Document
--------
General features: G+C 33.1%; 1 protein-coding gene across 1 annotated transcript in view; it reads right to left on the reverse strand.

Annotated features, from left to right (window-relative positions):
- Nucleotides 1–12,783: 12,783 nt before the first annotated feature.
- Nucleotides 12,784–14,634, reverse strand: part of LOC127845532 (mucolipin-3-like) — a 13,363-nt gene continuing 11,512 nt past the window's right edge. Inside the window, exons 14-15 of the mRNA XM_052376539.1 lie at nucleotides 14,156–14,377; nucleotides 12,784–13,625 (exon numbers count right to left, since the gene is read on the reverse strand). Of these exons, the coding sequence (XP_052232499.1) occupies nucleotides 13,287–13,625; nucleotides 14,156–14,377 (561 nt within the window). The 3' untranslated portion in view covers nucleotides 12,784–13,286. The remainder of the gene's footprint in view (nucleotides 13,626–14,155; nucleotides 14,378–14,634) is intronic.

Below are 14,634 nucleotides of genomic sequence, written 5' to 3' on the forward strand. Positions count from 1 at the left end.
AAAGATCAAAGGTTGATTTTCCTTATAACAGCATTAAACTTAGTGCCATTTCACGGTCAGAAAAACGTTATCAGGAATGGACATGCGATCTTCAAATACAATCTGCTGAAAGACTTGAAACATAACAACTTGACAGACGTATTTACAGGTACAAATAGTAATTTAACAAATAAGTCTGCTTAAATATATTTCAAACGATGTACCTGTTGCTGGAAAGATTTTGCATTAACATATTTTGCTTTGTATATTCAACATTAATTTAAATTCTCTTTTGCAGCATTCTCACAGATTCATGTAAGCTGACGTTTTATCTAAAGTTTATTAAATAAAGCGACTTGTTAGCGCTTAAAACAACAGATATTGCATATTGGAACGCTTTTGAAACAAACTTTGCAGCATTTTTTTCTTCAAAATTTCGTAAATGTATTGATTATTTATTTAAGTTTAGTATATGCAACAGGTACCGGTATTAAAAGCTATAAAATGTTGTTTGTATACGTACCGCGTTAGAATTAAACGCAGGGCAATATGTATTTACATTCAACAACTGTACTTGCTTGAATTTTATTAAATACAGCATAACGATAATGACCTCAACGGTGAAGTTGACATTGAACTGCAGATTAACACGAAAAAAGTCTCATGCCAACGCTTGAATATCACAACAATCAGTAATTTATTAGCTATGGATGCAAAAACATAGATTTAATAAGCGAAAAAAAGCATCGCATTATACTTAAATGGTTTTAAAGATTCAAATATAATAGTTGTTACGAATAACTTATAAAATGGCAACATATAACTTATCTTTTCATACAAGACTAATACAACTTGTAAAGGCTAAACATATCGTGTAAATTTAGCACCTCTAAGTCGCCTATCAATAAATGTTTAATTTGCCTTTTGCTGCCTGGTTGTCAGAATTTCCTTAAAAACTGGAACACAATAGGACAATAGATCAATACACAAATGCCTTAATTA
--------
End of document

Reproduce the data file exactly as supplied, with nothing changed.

General features: G+C 33.1%; 1 protein-coding gene across 1 annotated transcript in view; it reads right to left on the reverse strand.

Annotated features, from left to right (window-relative positions):
- Nucleotides 1–12,783: 12,783 nt before the first annotated feature.
- Nucleotides 12,784–14,634, reverse strand: part of LOC127845532 (mucolipin-3-like) — a 13,363-nt gene continuing 11,512 nt past the window's right edge. Inside the window, exons 14-15 of the mRNA XM_052376539.1 lie at nucleotides 14,156–14,377; nucleotides 12,784–13,625 (exon numbers count right to left, since the gene is read on the reverse strand). Of these exons, the coding sequence (XP_052232499.1) occupies nucleotides 13,287–13,625; nucleotides 14,156–14,377 (561 nt within the window). The 3' untranslated portion in view covers nucleotides 12,784–13,286. The remainder of the gene's footprint in view (nucleotides 13,626–14,155; nucleotides 14,378–14,634) is intronic.

Below are 14,634 nucleotides of genomic sequence, written 5' to 3' on the forward strand. Positions count from 1 at the left end.
AAAGATCAAAGGTTGATTTTCCTTATAACAGCATTAAACTTAGTGCCATTTCACGGTCAGAAAAACGTTATCAGGAATGGACATGCGATCTTCAAATACAATCTGCTGAAAGACTTGAAACATAACAACTTGACAGACGTATTTACAGGTACAAATAGTAATTTAACAAATAAGTCTGCTTAAATATATTTCAAACGATGTACCTGTTGCTGGAAAGATTTTGCATTAACATATTTTGCTTTGTATATTCAACATTAATTTAAATTCTCTTTTGCAGCATTCTCACAGATTCATGTAAGCTGACGTTTTATCTAAAGTTTATTAAATAAAGCGACTTGTTAGCGCTTAAAACAACAGATATTGCATATTGGAACGCTTTTGAAACAAACTTTGCAGCATTTTTTTCTTCAAAATTTCGTAAATGTATTGATTATTTATTTAAGTTTAGTATATGCAACAGGTACCGGTATTAAAAGCTATAAAATGTTGTTTGTATACGTACCGCGTTAGAATTAAACGCAGGGCAATATGTATTTACATTCAACAACTGTACTTGCTTGAATTTTATTAAATACAGCATAACGATAATGACCTCAACGGTGAAGTTGACATTGAACTGCAGATTAACACGAAAAAAGTCTCATGCCAACGCTTGAATATCACAACAATCAGTAATTTATTAGCTATGGATGCAAAAACATAGATTTAATAAGCGAAAAAAAGCATCGCATTATACTTAAATGGTTTTAAAGATTCAAATATAATAGTTGTTACGAATAACTTATAAAATGGCAACATATAACTTATCTTTTCATACAAGACTAATACAACTTGTAAAGGCTAAACATATCGTGTAAATTTAGCACCTCTAAGTCGCCTATCAATAAATGTTTAATTTGCCTTTTGCTGCCTGGTTGTCAGAATTTCCTTAAAAACTGGAACACAATAGGACAATAGATCAATACACAAATGCCTTAATTA